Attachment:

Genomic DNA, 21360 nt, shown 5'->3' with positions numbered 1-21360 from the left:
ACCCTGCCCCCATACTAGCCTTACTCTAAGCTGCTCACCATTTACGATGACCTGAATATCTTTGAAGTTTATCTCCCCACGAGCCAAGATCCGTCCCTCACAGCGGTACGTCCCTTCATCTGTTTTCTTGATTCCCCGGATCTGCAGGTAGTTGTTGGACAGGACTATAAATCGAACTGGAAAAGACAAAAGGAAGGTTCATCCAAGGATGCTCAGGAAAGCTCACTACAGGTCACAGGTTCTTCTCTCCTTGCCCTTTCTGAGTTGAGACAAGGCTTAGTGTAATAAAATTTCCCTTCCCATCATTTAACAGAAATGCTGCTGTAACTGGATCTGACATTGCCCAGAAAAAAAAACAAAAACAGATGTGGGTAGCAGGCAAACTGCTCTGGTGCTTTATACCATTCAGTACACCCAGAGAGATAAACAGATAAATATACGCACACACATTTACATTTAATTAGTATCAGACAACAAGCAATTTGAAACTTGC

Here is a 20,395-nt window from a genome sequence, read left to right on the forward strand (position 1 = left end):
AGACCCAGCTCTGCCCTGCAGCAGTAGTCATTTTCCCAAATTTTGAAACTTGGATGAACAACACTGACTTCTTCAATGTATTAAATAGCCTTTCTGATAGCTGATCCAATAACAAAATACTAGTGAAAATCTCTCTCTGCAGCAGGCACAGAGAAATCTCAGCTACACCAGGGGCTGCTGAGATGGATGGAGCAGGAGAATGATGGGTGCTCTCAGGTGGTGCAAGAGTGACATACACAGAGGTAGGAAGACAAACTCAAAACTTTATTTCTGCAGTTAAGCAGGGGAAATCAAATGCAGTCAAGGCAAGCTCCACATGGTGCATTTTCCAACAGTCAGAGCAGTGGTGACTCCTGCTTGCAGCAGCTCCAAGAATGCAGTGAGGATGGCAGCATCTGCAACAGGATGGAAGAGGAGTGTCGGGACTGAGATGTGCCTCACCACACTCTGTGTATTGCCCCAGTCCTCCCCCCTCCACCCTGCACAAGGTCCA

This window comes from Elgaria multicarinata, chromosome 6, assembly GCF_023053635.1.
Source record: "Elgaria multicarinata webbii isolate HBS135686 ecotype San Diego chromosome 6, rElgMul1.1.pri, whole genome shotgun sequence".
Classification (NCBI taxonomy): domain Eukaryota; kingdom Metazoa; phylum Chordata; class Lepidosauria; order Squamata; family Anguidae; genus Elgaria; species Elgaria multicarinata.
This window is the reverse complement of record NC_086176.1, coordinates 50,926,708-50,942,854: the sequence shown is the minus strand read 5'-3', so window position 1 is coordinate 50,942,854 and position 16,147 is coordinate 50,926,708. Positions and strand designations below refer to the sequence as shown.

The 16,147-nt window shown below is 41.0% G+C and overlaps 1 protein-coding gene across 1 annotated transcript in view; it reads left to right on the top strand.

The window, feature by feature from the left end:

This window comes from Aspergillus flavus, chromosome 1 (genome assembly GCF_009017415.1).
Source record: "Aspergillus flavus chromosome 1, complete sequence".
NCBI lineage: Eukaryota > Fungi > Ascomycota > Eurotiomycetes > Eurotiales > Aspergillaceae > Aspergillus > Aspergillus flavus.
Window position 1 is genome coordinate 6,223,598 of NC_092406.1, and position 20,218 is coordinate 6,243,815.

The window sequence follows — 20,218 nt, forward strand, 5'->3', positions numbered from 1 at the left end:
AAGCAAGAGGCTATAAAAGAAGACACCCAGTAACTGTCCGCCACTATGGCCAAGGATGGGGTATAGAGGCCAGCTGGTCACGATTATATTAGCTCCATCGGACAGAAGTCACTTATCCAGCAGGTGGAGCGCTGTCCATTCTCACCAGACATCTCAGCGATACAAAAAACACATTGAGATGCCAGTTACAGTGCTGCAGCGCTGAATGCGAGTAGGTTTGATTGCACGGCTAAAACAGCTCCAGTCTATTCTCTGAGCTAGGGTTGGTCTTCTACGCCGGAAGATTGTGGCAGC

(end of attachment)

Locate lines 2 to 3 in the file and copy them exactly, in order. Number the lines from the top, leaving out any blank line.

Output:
ACCCTGCCCCCATACTAGCCTTACTCTAAGCTGCTCACCATTTACGATGACCTGAATATCTTTGAAGTTTATCTCCCCACGAGCCAAGATCCGTCCCTCACAGCGGTACGTCCCTTCATCTGTTTTCTTGATTCCCCGGATCTGCAGGTAGTTGTTGGACAGGACTATAAATCGAACTGGAAAAGACAAAAGGAAGGTTCATCCAAGGATGCTCAGGAAAGCTCACTACAGGTCACAGGTTCTTCTCTCCTTGCCCTTTCTGAGTTGAGACAAGGCTTAGTGTAATAAAATTTCCCTTCCCATCATTTAACAGAAATGCTGCTGTAACTGGATCTGACATTGCCCAGAAAAAAAAACAAAAACAGATGTGGGTAGCAGGCAAACTGCTCTGGTGCTTTATACCATTCAGTACACCCAGAGAGATAAACAGATAAATATACGCACACACATTTACATTTAATTAGTATCAGACAACAAGCAATTTGAAACTTGC

Here is a 20,395-nt window from a genome sequence, read left to right on the forward strand (position 1 = left end):